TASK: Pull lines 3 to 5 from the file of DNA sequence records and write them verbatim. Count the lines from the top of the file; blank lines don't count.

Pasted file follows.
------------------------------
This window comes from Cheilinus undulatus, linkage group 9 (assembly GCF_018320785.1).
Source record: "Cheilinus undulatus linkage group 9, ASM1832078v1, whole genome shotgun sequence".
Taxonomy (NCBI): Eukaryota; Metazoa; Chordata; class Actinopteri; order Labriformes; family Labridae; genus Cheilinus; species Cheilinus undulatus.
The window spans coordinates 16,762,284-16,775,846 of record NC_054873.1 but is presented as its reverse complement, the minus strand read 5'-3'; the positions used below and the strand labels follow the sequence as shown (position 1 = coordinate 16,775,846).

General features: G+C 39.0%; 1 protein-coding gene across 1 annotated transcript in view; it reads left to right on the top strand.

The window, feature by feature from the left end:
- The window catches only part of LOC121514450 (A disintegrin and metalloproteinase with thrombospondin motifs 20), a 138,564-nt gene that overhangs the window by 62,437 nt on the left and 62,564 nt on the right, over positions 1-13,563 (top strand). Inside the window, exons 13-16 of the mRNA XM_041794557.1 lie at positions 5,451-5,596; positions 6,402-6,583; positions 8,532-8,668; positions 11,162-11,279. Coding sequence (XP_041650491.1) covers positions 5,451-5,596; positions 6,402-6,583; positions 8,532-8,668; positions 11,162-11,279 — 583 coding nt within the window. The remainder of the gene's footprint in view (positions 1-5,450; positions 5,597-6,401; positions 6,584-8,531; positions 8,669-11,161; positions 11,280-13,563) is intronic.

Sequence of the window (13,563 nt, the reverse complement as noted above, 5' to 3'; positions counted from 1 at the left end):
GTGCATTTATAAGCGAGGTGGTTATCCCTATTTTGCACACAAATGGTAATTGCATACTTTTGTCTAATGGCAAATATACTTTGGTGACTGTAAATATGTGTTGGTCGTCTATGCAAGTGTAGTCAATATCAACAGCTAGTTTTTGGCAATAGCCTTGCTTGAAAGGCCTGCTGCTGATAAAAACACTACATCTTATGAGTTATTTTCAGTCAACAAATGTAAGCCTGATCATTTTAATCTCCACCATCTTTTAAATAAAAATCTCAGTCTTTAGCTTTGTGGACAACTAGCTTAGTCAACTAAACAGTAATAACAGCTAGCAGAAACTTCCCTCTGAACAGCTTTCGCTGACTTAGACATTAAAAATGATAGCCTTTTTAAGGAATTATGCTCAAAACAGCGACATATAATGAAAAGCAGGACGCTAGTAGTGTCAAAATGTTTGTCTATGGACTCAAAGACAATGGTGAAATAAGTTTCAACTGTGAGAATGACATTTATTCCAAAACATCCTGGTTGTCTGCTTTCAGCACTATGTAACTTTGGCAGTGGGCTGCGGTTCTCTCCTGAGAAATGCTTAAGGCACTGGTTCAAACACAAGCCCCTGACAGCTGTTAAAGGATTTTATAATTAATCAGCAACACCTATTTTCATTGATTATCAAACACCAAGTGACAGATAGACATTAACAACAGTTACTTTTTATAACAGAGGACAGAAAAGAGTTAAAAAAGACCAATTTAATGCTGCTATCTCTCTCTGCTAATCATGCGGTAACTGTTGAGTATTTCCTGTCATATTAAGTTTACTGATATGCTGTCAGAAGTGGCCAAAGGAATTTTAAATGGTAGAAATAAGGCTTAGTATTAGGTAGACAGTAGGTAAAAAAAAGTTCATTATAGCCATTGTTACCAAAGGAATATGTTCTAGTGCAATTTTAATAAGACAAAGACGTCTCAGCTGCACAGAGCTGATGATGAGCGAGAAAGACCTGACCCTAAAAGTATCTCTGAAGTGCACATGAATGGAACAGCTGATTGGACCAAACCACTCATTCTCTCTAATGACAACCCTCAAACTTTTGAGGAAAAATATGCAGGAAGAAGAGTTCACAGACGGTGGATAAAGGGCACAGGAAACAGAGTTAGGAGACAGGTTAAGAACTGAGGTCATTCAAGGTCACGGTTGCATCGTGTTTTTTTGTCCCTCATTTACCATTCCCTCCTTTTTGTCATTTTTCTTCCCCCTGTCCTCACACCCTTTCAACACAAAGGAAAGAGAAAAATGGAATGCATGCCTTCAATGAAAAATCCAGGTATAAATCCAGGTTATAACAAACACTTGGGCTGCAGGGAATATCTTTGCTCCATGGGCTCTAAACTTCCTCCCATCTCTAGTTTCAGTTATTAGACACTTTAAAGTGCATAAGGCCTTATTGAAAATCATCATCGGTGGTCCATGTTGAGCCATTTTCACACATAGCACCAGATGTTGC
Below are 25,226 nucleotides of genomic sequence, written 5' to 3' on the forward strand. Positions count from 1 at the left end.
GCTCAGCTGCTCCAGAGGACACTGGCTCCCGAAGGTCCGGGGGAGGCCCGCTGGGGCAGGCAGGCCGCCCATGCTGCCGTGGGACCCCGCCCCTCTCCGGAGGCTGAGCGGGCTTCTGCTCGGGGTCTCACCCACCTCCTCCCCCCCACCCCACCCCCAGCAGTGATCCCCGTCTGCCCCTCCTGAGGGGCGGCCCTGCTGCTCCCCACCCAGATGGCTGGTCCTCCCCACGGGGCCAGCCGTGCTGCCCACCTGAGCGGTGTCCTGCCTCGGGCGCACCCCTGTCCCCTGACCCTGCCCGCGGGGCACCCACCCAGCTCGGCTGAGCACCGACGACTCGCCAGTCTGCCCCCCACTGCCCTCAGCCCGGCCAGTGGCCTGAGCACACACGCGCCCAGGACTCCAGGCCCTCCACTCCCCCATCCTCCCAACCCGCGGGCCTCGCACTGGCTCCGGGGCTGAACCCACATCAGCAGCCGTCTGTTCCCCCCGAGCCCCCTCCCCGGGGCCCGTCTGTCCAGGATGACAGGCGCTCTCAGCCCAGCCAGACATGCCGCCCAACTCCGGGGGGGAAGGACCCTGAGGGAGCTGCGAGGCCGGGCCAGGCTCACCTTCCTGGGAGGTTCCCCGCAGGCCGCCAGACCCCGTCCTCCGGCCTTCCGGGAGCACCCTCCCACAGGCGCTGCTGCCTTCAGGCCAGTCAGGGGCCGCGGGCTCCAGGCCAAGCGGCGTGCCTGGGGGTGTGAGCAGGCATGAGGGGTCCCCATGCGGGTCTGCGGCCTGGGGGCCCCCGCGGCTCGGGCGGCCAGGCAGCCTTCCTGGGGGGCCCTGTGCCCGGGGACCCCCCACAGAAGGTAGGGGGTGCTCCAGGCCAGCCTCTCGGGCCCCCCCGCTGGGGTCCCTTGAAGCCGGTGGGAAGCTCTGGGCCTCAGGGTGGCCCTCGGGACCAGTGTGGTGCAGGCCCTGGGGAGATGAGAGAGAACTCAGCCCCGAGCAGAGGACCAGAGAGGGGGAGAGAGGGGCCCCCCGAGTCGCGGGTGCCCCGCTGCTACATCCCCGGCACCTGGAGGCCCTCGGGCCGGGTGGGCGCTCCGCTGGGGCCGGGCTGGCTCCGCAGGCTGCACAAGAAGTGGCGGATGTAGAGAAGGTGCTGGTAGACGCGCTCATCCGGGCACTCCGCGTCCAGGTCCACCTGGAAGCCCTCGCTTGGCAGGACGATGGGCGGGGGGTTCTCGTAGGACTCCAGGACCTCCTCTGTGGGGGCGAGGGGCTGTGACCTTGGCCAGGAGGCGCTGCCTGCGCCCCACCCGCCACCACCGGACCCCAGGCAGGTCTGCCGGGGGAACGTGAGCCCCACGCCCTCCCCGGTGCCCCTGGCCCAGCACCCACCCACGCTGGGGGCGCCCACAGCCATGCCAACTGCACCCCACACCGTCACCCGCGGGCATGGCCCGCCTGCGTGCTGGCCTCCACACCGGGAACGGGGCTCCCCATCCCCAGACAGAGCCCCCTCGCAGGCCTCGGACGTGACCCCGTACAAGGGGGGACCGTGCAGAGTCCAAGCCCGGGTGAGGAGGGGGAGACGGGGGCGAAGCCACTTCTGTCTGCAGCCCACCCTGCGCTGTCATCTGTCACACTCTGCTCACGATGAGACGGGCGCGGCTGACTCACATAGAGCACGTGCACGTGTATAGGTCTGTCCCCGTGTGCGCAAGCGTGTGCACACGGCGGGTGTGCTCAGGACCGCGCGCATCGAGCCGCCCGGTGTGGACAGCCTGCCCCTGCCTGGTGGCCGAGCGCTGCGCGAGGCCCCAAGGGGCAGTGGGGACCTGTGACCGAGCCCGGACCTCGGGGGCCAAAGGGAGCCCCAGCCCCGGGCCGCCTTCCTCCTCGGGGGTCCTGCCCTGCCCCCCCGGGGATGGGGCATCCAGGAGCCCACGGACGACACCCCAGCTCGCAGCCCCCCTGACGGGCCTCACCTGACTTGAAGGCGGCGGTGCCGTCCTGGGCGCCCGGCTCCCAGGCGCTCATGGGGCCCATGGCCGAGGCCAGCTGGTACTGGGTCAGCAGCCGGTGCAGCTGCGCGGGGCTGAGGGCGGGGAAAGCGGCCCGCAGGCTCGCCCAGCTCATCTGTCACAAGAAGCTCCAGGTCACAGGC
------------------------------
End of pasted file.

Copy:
Taxonomy (NCBI): Eukaryota; Metazoa; Chordata; class Actinopteri; order Labriformes; family Labridae; genus Cheilinus; species Cheilinus undulatus.
The window spans coordinates 16,762,284-16,775,846 of record NC_054873.1 but is presented as its reverse complement, the minus strand read 5'-3'; the positions used below and the strand labels follow the sequence as shown (position 1 = coordinate 16,775,846).

General features: G+C 39.0%; 1 protein-coding gene across 1 annotated transcript in view; it reads left to right on the top strand.